Wildebeest Migration, Busanga

Critique Style Requested: In-depth

The photographer has shared comprehensive information about their intent and creative vision for this image. Please examine the details and offer feedback on how they can most effectively realize their vision.

Self Critique

I was entranced by the dreaminess of this scene – the very dense haze that the distant woodlands receded into, and the almost-ghostly line of slowly-plodding wildebeest making their way to water. But when I processed the image, it seemed that the wildebeest are so small that this might not make a good animal scape of the great Busanga Plain. They also seemed to be too indistinct without at least jacking up the clarity on them. I did, but I’m still left wondering whether this is a successful image.

Creative direction

I am attempting to depict the wide-open plains of southern Africa, at the height of the dry season – the smoky haze that covers much of the continent; the oppressive heat; the parched landscape; and the great empty distances that animals must migrate to survive the changing seasons (or even the changing climate).

Specific Feedback

Aesthetic: is this image just too dull, monochromatic, dreary? Are the wildebeest just too small for this image to work as an animal scape?
Conceptual: How well does (or does not) the image convey the creative intent? Wildlife photographers generally want to tell stories with our images, but I’d really like this image to convey the story without needing an accompanying description. I may be asking too much of it.
Emotional: Your reaction, please – does this even grab your attention, or is it a bust?
Technical: I want to convey the huge sky, but perhaps the image would do better with less sky (more of a panoramic crop) instead?

Technical Details

Canon 5D Mark IV, EF 500mm L IS USM Mark I @ 1/2000th, f/4.0, ISO 400. Manual, + 1 2/3 EV.


A herd of Blue Wildebeest trek across the Busanga Plain of Kafue National Park, Zambia. It’s mid-morning, at the height of the dry season, just before the rains begin. The sky here, like much of southern Africa at this time of year, is extremely hazy from a combination of agricultural burns and dust carried on the winds across the parched land. Herd animals such as wildebeest and elephants must travel great distances for water as the flood plains dry up. The land and haze both seem to swallow up everything – it’s a huge, seemingly empty landscape.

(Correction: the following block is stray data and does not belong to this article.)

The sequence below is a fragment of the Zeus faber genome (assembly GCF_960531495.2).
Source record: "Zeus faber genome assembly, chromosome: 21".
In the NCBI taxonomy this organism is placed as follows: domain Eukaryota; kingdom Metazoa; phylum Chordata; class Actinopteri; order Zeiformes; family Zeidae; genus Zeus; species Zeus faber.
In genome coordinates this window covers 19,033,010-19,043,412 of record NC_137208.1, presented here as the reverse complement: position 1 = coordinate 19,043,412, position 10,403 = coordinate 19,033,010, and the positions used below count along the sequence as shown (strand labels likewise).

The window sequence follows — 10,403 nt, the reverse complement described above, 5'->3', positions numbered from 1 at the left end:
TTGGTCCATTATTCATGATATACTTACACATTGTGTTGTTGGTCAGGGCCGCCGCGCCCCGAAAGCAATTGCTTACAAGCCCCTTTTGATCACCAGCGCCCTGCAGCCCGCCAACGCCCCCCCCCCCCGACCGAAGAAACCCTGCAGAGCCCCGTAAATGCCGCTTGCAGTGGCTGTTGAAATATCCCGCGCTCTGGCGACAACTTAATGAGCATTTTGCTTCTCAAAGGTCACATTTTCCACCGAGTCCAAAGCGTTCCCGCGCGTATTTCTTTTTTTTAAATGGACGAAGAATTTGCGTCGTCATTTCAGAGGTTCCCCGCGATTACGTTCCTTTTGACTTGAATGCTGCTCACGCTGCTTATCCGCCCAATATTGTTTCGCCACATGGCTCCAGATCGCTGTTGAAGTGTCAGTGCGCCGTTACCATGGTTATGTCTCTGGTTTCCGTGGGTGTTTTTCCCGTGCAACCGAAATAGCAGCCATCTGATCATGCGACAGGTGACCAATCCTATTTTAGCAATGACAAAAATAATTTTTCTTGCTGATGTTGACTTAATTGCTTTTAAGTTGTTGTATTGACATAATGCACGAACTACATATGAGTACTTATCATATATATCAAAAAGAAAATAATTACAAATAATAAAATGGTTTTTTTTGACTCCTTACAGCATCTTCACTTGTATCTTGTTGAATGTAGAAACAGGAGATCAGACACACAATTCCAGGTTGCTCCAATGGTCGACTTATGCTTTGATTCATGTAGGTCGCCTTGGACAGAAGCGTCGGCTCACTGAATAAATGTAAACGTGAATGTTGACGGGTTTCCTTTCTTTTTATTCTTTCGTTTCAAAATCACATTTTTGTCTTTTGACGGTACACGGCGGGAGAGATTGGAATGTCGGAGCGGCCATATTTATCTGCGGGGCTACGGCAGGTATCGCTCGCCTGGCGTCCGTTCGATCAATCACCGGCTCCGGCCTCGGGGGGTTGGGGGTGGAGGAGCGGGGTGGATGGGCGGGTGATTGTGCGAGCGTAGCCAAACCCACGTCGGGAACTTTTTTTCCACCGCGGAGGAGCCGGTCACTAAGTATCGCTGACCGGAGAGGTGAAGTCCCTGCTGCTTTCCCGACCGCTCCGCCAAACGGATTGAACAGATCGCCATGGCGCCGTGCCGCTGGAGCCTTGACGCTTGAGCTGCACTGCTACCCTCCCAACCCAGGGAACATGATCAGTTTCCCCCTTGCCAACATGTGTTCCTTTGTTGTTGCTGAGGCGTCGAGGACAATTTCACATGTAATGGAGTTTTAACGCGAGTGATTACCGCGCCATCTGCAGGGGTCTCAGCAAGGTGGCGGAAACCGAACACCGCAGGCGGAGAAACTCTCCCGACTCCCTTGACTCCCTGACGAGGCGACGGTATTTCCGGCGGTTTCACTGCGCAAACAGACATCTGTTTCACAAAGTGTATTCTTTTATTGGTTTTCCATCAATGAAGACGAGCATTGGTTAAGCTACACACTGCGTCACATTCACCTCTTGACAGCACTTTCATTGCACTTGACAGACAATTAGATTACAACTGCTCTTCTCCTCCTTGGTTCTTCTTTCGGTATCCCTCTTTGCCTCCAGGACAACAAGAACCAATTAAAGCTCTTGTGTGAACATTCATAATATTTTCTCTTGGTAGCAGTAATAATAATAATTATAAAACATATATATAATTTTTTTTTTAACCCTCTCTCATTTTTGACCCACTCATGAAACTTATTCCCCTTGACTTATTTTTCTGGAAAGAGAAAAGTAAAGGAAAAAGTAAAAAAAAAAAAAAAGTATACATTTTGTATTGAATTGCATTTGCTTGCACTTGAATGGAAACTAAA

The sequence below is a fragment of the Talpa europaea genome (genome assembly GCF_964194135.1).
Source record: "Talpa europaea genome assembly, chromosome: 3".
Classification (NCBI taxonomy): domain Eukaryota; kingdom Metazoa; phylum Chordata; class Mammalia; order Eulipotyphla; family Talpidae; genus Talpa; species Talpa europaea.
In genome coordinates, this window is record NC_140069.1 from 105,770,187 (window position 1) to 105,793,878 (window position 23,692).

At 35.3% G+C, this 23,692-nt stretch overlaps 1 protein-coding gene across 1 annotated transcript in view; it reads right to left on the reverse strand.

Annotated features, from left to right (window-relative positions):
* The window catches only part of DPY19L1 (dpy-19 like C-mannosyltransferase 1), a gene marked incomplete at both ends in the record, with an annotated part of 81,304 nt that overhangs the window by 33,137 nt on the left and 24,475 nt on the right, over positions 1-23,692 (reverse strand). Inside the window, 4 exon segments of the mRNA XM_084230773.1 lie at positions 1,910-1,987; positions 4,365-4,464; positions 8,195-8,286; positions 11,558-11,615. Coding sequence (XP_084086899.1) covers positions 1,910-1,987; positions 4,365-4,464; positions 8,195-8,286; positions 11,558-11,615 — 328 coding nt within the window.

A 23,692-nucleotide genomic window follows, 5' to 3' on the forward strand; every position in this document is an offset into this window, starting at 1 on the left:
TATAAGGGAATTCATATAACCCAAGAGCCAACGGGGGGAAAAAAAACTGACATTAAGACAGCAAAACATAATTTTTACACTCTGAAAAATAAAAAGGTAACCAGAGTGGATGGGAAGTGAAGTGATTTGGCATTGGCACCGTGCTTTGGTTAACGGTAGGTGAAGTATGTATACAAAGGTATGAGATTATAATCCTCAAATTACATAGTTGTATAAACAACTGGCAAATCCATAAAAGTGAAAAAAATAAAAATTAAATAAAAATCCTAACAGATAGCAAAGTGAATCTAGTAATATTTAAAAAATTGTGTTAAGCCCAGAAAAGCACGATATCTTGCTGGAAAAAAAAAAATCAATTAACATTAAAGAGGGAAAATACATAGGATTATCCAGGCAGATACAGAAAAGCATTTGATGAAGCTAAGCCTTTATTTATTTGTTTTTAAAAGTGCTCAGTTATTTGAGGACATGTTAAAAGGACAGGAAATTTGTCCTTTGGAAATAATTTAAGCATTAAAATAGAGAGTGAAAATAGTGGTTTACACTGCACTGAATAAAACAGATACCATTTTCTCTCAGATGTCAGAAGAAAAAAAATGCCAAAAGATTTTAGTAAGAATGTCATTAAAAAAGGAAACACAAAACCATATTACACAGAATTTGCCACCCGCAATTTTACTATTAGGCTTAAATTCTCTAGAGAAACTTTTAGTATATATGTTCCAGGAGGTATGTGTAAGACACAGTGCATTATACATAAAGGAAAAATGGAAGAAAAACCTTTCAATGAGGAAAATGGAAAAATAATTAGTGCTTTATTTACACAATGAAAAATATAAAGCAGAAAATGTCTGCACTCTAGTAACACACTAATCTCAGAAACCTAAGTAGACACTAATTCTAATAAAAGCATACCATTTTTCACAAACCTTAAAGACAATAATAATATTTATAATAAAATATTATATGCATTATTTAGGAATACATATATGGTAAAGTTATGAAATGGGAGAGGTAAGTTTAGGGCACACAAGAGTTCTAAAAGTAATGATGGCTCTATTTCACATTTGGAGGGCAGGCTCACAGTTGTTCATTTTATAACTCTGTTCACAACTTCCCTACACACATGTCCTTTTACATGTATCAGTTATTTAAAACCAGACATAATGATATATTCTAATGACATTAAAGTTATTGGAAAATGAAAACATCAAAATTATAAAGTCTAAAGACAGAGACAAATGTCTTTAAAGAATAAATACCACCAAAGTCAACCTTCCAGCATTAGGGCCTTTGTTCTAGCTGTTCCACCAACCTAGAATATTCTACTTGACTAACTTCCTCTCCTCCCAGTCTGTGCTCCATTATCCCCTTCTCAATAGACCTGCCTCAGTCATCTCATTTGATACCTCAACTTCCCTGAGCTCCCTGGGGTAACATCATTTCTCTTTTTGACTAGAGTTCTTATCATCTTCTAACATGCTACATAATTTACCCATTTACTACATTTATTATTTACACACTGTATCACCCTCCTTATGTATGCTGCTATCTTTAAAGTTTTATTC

Hi Michael! This image grabbed my attention right away! I love the dusty look to the vast landscape. And the wildebeest even though they are far away stand out well. Really, most animals that any of us are privileged to spot in the wild are usually pretty far away. I do think that a pano crop to take out some of the sky would really bring it up a notch and bring the animals closer. But it wouldn’t lose the vastness of the landscape. I could definitely see this really big on a wall. It’s stunning in my opinion.

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Thank you Vanessa. That’s encouraging, because I’ve been thinking about it as a large print. Best regards – Michael

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Hi Michael, :slight_smile:

I really like this!
No, I don’t feel that the image is too dull or dreary, nor do I feel that the Wildebeest are too small in the scene.

Actually, I feel this particular image stands very well on it’s own merits without a backstory, it’s a typical story of Wildebeest migrating for whatever reason, be it food, mating or water.
The strong smoky atmosphere along with the vast expanse seems to be creating a heatwave which makes this appear more like a painting than a photographic image.

It does grab my attention in a positive way and my emotions are quite high because of the vastness which to me shows how vulnerable they are, it conveys the delicate balance between life and death for these animals (be it lack of food, lack of water or being targeted by lions for their food).
It appears that there are three calves in the herd and that adds a certain tension because lions typically target the young ones first.

I completely understand the desire to include that huge sky but for me, I agree with Vanessa that the image might benefit from less sky, I’m thinking maybe losing the top 1/3rd of the image would make this a stronger image overall but as always, that’s just my personal opinion.

The added clarity on the Wildebeest was a good choice in my view!

Personally, I think this is a winner in all regards!
And to me, this is a great wide shot that compliments the other more intimate images of the lioness’ you’ve presented already. This gives the viewer a better idea of where the more intimate shots were taken (its a good supporting representation of the environment for the other images). :slight_smile: